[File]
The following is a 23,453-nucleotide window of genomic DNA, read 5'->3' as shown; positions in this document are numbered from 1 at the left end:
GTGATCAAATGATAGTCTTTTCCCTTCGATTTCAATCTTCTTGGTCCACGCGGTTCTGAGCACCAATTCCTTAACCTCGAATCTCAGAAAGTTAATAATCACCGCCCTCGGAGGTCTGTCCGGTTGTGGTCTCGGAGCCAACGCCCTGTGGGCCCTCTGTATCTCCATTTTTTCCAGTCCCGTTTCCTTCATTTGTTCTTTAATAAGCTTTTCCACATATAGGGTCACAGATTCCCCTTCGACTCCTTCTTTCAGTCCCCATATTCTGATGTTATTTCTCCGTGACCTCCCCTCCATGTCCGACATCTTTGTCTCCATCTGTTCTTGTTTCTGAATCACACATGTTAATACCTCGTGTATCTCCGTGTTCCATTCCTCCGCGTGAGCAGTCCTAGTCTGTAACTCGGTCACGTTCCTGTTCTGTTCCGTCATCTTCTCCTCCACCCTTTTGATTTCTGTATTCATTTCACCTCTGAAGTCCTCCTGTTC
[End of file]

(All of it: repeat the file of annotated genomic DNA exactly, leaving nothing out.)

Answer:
The following is a 23,453-nucleotide window of genomic DNA, read 5'->3' as shown; positions in this document are numbered from 1 at the left end:
GTGATCAAATGATAGTCTTTTCCCTTCGATTTCAATCTTCTTGGTCCACGCGGTTCTGAGCACCAATTCCTTAACCTCGAATCTCAGAAAGTTAATAATCACCGCCCTCGGAGGTCTGTCCGGTTGTGGTCTCGGAGCCAACGCCCTGTGGGCCCTCTGTATCTCCATTTTTTCCAGTCCCGTTTCCTTCATTTGTTCTTTAATAAGCTTTTCCACATATAGGGTCACAGATTCCCCTTCGACTCCTTCTTTCAGTCCCCATATTCTGATGTTATTTCTCCGTGACCTCCCCTCCATGTCCGACATCTTTGTCTCCATCTGTTCTTGTTTCTGAATCACACATGTTAATACCTCGTGTATCTCCGTGTTCCATTCCTCCGCGTGAGCAGTCCTAGTCTGTAACTCGGTCACGTTCCTGTTCTGTTCCGTCATCTTCTCCTCCACCCTTTTGATTTCTGTATTCATTTCACCTCTGAAGTCCTCCTGTTC